Protocols for General Anesthetic

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Anesthesia and patient monitoring varies greatly among clinics!
When you choose your veterinarian, be sure to question the types of anesthetics used and the protocols for monitoring anesthesia.

Often, the more expensive anesthetics are safer to use; however, anesthetics are also chosen for other reasons including their ability to control pain.

Your pet’s safety under general anesthetic is very important to us!

We have developed the following protocols to minimize the risk associated with general anesthetic

Before Anesthesia:

1.)  Bloodwork prior to surgery.  This is a vital precaution in reducing the risks of anesthesia. It provides us with information about how your pet’s internal organs and blood cells are functioning. It can help us pick up early signs of disease that may not be detectable on a complete physical examination.

2.)  Thorough physical examination on the day of surgery.  A complete physical exam is performed on the morning of surgery by a veterinarian to ensure your pet is not affected by any illness that would increase their risk during anesthesia.

During Anesthesia:

1.)  IV fluid therapy.  Blood pressure tends to drop during anesthesia and if it drops too low it can cause damage to your pet’s internal organs. Intravenous fluids are used to maintain blood pressure to prevent this damage. As well, administering IV fluids allows us access to provide drugs rapidly in case of an emergency situation. We find pets on IV fluids tend to wake up from anesthesia faster and with fewer complications. We also use an IV line warmer (shown) to help maintain a normal body temperature during general anesthesia.

 

2.)  Isoflurane gas for maintenance of anesthesia.  There are multiple types of inhalant gas available to be used for maintenance during anesthesia. Halothane, used to be widely used for this purpose, but has fallen out of favour due to newer, safer anesthetics. Our clinic uses the newer isoflurane, as it is one of the safest available.

 

 

Hot water pad, thermometer and oat bags.

IV Line Warmer

3.)  Thermoregulation.  To help maintain your pet’s normal body temperature under anesthesia, they will be kept warm on a circulating hot water pad. Extra warmth is provided by either heated oat bags placed near your pet’s body or a Bair Hugger (this is a machine that surrounds your pets body with warm air).  We also use an IV line warmer to ensure that the IV fluids are the same as your pet’s body temperature, since this is warmer than room temperature).  We have a thermometer to measure core body temperature continuously during general anesthesia.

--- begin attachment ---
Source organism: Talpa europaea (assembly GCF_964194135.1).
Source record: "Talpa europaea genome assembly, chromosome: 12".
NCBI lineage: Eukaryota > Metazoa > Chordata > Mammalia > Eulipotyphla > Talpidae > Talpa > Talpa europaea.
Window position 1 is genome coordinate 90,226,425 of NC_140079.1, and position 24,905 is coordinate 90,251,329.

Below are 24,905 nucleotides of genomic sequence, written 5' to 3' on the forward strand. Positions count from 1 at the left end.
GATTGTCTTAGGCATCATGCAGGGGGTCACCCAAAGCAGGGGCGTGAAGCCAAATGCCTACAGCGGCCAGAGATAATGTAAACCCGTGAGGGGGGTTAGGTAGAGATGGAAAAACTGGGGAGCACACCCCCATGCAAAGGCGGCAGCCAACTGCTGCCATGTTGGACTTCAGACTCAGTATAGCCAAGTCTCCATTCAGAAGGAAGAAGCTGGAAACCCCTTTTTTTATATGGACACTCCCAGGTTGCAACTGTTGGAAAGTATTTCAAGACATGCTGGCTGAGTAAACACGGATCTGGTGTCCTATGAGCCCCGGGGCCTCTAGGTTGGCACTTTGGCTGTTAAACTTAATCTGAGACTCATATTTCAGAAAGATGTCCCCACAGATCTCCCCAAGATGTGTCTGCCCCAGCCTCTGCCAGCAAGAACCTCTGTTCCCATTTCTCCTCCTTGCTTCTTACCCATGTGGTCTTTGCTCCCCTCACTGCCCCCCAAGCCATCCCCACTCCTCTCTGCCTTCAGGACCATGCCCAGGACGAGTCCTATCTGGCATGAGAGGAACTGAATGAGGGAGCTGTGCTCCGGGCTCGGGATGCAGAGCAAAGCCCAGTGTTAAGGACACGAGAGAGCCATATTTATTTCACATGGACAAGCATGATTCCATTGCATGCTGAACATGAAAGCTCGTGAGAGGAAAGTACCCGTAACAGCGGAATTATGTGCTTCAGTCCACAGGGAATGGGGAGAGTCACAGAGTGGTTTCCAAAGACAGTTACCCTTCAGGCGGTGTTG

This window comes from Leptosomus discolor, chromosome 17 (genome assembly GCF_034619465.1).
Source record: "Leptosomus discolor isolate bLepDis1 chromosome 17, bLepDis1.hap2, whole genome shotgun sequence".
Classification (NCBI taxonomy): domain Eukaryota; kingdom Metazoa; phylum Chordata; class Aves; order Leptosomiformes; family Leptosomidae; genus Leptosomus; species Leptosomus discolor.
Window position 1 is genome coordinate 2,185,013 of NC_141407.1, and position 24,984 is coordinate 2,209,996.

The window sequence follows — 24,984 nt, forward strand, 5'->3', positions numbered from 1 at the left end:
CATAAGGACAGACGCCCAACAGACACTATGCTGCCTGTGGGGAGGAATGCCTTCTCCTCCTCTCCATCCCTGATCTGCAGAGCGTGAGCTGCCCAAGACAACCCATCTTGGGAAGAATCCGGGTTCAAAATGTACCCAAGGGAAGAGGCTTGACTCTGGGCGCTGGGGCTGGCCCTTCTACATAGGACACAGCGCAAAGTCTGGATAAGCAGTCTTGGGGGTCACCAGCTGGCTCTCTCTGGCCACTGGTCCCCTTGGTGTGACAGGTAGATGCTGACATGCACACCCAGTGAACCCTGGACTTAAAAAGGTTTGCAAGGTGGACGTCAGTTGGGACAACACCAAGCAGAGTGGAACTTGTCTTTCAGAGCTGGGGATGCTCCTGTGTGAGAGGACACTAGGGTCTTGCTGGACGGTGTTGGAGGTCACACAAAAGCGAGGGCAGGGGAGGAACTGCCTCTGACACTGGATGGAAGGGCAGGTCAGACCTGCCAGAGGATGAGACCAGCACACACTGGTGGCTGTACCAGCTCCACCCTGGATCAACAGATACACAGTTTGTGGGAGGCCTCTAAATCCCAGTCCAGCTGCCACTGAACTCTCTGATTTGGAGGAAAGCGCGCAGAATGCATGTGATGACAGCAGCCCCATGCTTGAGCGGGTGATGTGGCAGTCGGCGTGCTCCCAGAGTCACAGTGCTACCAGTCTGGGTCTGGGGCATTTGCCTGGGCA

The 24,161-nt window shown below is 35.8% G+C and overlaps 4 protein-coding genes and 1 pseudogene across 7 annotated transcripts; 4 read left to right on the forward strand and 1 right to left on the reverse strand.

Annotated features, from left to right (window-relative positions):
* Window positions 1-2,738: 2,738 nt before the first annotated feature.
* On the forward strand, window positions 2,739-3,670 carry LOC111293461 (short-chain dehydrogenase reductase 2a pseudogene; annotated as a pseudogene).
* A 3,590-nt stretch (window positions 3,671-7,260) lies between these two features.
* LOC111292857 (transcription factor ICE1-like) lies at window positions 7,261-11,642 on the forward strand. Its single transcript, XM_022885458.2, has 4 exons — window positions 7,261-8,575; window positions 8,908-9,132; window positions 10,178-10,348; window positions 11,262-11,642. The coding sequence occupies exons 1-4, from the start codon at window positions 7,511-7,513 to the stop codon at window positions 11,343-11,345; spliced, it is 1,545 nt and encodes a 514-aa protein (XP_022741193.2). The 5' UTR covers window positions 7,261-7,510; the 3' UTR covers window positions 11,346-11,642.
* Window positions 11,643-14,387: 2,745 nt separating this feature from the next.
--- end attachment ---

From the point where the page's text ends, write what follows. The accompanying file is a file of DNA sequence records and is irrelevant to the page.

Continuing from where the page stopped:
4.)  Apnea alert.  This machine is attached to the end of the endotracheal tube where we deliver oxygen and gas anesthetic, and alerts us every time your pet takes a breath. When several seconds have gone by without a breath taken, an alarm will sound.

 

5.)  Blood pressure, heart rate, heart waves, respirations, exhaled carbon dioxide, temperauture and oxygen saturation of the blood. All of the above parameters are measured continually using the Cardell monitoring device (pictured). Continual monitoring allows us to detect any problems early so they can be treated appropriately.  We will also attach another blood pressure monitor called a Doppler.  The Doppler’s probe is placed on the skin directly in contact with a small artery on your pet’s foot and converts each pulsation from the heart into a sound.  This way we can directly listen to your pet’s heart rate and rhythm during the entire anesthetic.

Blood pressure - Monitoring blood pressure is very important because a decrease in blood pressure can be a side effect of anesthetic drugs. Increased periods of low blood pressure can lead to irreversible damage to vital organs such as the liver, kidneys and brain. If we detect a decreased blood pressure in your pet during surgery we can correct it by decreasing the amount of gas anesthetic or increasing their IV fluid rate.

Heart Waves (ECG) - This allows us to detect abnormal rhythms immediately so they can be treated appropriately.

Exhaled Carbon Dioxide - This allows us to determine how well your pet is brething under anesthesia. Hypoventilation can occur in an animal under anesthesia, which if left untreated can lead to cardiac arrest. We use a side-stream monitor, which is especially good for small patients.

Oxygen Saturation of the Blood - A non-invasive pulse oximeter measures the amount of oxygen in your pet’s blood during anesthesia. This allows us to make sure your pet is receiving enough oxygen during surgery.